Sign In
| © kaboompics/Pixabay
| © kaboompics/Pixabay
Save to wishlist

The Best Podcasts By Women From San Francisco

Picture of Sydney Maynard
Updated: 7 November 2016
With thousands of podcasts about every imaginable subject available on the internet, it can be hard to decide which ones to follow. A plus of the podcast explosion is that female voices have mingled with the once male-dominated arena. These podcasts by women who were born, grew up, lived in or currently reside in San Francisco range from girl talk to history lessons.

Call Your Girlfriend

Call Your Girlfriend’ is the ‘podcast for long-distance besties everywhere.’ Digital strategist Aminatou Sow and journalist Ann Friedman make phone calls to each other and discuss everything that female best friends talk about. Nothing is off limits and expletives are freely used. Topics range from menstruation and Beyoncé to racial politics in Europe versus the United States and faking cultural literacy. The relaxed and informal nature of the phone calls will make you feel as if you have known these women for years.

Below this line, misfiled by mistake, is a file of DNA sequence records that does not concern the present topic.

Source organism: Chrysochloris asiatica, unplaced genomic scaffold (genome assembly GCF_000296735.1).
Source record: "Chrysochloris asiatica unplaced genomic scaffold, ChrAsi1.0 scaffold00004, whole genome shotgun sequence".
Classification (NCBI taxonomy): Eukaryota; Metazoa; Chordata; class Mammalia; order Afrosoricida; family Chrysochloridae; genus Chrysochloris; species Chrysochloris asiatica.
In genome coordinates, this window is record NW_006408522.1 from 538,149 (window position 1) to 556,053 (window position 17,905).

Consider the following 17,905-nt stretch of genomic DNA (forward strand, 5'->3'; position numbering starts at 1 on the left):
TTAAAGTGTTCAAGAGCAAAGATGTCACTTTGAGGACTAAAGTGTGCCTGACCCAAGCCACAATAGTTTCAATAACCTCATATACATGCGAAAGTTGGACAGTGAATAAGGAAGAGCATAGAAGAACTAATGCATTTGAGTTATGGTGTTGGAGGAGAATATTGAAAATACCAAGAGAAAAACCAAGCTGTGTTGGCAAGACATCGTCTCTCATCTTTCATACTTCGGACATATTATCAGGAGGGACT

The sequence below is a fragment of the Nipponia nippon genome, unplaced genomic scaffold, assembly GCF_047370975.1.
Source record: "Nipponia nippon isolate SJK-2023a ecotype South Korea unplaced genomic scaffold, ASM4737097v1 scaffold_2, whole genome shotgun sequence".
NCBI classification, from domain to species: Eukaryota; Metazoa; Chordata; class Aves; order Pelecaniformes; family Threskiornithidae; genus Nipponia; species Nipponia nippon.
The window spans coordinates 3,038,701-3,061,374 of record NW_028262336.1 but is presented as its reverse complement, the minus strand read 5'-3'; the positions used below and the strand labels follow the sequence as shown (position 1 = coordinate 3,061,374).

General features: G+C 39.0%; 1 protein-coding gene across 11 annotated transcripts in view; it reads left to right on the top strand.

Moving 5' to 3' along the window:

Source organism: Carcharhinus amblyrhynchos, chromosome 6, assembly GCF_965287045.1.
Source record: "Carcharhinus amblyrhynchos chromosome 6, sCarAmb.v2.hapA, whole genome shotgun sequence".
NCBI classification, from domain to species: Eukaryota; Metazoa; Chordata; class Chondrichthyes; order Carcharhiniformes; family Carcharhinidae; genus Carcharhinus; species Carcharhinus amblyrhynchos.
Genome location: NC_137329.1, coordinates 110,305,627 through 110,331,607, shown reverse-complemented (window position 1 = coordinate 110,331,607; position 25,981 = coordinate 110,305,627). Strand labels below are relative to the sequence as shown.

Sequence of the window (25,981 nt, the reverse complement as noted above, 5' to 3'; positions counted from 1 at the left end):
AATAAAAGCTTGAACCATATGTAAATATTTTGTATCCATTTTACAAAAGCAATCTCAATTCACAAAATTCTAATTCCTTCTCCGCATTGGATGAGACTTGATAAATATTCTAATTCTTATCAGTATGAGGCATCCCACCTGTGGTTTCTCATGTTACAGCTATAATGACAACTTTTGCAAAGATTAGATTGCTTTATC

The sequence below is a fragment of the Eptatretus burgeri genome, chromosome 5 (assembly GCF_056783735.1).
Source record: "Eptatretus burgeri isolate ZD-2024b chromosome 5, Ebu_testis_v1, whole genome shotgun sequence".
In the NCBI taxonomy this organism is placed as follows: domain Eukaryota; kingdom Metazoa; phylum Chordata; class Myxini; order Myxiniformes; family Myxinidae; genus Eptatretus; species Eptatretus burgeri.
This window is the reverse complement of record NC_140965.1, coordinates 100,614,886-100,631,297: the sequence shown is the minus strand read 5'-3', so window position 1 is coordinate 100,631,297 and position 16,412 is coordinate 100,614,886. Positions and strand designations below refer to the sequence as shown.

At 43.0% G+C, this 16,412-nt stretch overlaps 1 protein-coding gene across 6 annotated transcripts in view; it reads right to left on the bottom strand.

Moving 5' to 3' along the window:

Call Your Girlfriend | Courtesy of Sydney Maynard


In ‘#GoodMuslimBadMuslim,’ two Muslim-American women (San Francisco-based writer, actor and comedian Zahra Noorbakhsh and Los Angeles-based storyteller and activist Tanzila Ahmed) explore how they are seen as bad Muslims in the eye of their religion and good Muslims by outsiders. They also discuss what it means to be Muslim facing the Islamophobia of the post-9/11 world. In the debut episode, Noorbakhsh and Ahmed mention watching Christmas movies – what they call an ‘American’ thing to do – and season one of the popular podcast ‘Serial,’ which focuses on the arrest and trial of Muslim Adnan Syed.

The JV Club with Janet Varney

In ‘The JV Club with Janet Varney,’ actress Janet Varney and guests share their experiences of being a teenager, humiliating moments and all, and discuss how some things remained the same as they aged. Topics include attending a Catholic high school and the concept of religion, wearing Birkenstocks and being influenced by Hollywood. Guests include Christina Hendricks of Mad Men, Kate Flannery of The Office and Yvette Nicole Brown of Community.